The 2019 Budget has introduced a sound framework in building the foundation for the economy. From my experience, working with the country’s technological frontline, the overall transportation industry stakeholders – a key principle that stood out throughout the budget was how technology can be applied within the industry and would trickle down to all levels within society.
The budget solidifies the foundation needed for social upward mobility by firstly addressing fundamental issues such as transportation, home ownership, entrepreneurship, broadband access, etc.
With this, it then addresses the adoption of advanced technology within businesses, for example, through the RM210 million allocation from next year to 2021 to support the transition and migration to Industry 4.0.
Strengthening the technological upstream within the Malaysian economy will naturally trigger a stronger supply chain from within the SME ecosystem and this is how the trickle-down effect takes place.
Through the recent announcement of the National Policy Framework for Industry 4.0 (Industry4WRD), the country will map its strategic implementation towards Industry 4.0 compliance. The announcement is timely, as the expansion of Industry 4.0 elements at a national level will further enhance technology penetration within all sectors of the Malaysian industrial landscape.
The implementation of Industry 4.0 is perhaps new to many industry players, especially Small and Medium Enterprises (SMEs). However, the government is committed towards ensuring that Industry 4.0 compliance is an accessible opportunity for all businesses across all sectors.
Apart from the Industry 4.0 implementation mentioned in the budget, an issue that was highly debated (at least on social media and personal messaging groups) was the implementation of targeted subsidy for RON95 petrol.
While the mechanism in determining eligibility and subsidy value has yet to be announced by the government, netizens quickly pointed out the potential abuse that could take place with such a policy.
First and foremost, potential abuse or mismatching of eligibility is not an excuse to not implement something that, in principle, is beneficial. With an ever-growing population and ever diminishing resources, this column has been consistent in its support for subsidy rationalisation, help should be given to those who need it.
Next, I believe that the issue of subsidy “pretenders” can be addressed with the appropriate adoption of technology. While the policy itself is subject to debate, the implementation mechanism can be made more efficient through the utilisation of big data management, cloud computing and the numerous cyber physical technology that has become very affordable.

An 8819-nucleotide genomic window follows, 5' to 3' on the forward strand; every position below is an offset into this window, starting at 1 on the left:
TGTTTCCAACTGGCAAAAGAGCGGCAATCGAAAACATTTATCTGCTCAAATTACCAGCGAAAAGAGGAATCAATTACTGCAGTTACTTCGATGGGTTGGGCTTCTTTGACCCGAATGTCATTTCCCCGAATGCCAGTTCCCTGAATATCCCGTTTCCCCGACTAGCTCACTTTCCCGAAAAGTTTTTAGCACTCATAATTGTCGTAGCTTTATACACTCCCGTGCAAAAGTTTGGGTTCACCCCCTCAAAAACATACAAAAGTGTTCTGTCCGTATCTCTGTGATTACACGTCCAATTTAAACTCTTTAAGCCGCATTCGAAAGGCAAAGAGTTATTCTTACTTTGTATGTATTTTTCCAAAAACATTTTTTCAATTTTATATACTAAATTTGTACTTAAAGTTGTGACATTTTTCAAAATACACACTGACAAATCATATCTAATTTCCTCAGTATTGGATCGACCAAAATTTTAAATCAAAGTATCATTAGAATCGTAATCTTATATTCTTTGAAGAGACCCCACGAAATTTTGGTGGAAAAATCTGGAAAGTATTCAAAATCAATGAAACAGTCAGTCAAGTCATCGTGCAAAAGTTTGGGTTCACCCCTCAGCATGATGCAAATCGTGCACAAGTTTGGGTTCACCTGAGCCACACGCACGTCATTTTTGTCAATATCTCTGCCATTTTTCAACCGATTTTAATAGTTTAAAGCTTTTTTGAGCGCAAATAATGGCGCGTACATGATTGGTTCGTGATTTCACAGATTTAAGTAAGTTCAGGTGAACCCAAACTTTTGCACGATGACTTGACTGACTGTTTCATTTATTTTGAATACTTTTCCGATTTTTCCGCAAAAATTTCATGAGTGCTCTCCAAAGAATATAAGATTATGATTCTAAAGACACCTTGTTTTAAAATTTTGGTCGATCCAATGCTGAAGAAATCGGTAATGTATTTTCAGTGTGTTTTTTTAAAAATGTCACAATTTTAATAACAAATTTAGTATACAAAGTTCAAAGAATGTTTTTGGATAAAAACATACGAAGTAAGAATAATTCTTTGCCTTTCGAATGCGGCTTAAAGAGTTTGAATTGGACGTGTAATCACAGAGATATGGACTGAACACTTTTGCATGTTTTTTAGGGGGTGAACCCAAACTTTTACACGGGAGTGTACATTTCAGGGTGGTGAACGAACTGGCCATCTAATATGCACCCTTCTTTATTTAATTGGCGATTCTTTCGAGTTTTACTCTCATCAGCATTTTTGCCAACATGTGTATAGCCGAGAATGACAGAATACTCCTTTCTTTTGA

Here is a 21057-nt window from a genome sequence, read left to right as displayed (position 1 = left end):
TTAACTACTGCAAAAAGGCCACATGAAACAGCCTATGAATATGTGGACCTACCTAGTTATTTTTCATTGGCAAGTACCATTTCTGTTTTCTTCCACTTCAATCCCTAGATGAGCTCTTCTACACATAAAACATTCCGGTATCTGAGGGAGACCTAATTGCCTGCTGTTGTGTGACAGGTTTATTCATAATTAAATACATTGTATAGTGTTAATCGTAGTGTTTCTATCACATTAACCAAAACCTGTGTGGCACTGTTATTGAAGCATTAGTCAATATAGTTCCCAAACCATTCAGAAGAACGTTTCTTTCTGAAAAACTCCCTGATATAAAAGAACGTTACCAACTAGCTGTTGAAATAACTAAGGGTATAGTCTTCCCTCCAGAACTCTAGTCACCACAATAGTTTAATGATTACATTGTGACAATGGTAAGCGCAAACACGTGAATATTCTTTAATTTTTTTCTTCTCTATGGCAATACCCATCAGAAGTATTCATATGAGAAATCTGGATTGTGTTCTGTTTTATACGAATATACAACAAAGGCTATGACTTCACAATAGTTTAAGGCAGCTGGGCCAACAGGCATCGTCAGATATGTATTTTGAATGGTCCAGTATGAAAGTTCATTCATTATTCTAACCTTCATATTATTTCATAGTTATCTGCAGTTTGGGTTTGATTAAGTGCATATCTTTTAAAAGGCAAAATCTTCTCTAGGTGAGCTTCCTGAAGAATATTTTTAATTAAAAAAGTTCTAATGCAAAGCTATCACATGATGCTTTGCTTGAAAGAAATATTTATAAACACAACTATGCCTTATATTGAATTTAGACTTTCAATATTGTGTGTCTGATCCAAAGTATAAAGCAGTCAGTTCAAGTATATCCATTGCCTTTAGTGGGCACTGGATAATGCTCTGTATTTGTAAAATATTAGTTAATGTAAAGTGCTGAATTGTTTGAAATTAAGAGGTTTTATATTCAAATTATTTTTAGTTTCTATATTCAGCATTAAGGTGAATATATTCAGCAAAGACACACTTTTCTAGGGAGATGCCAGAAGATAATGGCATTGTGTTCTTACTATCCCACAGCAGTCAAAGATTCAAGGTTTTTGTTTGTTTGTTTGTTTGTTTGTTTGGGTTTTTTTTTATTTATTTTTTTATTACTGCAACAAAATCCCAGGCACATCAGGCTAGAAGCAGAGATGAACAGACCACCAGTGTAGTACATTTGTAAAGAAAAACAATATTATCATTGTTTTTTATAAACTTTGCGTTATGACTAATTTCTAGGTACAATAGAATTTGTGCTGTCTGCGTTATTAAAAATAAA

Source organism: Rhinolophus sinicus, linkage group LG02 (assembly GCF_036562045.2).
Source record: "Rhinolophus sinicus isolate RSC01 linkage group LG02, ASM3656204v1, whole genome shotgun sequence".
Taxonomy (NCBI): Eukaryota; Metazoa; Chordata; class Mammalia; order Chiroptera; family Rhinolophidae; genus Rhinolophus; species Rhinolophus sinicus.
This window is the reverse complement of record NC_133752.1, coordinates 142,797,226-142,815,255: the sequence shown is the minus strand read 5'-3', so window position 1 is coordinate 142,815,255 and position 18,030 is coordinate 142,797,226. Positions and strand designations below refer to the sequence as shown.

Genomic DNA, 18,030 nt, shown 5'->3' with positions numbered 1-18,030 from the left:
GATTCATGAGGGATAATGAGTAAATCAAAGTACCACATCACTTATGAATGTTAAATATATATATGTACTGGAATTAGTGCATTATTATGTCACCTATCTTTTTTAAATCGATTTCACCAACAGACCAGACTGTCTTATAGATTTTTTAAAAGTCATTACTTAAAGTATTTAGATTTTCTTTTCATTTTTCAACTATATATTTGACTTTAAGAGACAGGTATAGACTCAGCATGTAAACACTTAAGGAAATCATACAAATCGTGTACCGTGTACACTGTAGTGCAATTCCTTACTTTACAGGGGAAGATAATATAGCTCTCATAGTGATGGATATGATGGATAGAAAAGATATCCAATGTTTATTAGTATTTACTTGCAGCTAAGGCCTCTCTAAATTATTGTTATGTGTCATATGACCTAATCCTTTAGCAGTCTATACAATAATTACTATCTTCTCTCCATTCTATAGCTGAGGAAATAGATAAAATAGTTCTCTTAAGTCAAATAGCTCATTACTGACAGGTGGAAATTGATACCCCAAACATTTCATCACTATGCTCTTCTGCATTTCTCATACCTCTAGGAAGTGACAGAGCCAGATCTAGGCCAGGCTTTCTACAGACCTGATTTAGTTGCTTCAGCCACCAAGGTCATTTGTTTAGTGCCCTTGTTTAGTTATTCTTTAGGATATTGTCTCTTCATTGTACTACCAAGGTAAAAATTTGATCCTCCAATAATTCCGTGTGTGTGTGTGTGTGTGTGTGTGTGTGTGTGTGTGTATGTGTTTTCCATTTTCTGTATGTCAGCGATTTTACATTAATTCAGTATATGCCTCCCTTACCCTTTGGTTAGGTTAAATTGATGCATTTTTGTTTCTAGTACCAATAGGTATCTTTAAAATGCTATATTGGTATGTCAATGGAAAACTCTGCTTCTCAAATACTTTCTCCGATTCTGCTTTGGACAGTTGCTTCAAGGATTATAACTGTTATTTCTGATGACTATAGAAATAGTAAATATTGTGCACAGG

Let’s say, for example, that the policy takes into account the vehicle make, engine capacity, monthly fuel consumption requirements (which varies depending on work nature), and income levels. Let’s also assume the fuel price would need to be calculated in-situ, during the petrol pump transaction.
The hardware and software to calculate the eligibility as above would rely on several technologies.
Income level data are readily available through numerous government functions such as inland revenue, employee retirement schemes, etc. Monthly fuel consumption requirements can be readily extrapolated based on average route data obtained through GPS driven software.
Vehicle make and registration identification can be performed using readily available government databases, combined with live optical recognition using cameras that are usually already present in most petrol stations.
It will of course take innovation, talent and cost to implement. However, if we look to the future, the long-term big picture can come to fruition if the necessary technological foundations and frameworks are consistently enshrined in future budgets, both within government and private sector expenditures.
Overall, the central proposition of this piece is that, I believe the 2019 Budget has included the right steps in creating a “developmental budget”, not just in the sense of allocation, but principally has potential to realign the country towards a more technological and industrial future.
We all know the saying, “Give a man a fish, you feed him for a day. Teach a man to fish, you feed him for a lifetime”.
I think the saying needs to be updated – it is much easier to implement if he can learn to fish online, and fish using more efficient yet environmentally friendly techniques!
The writer is the chief executive officer of Malaysia Automotive Insititute.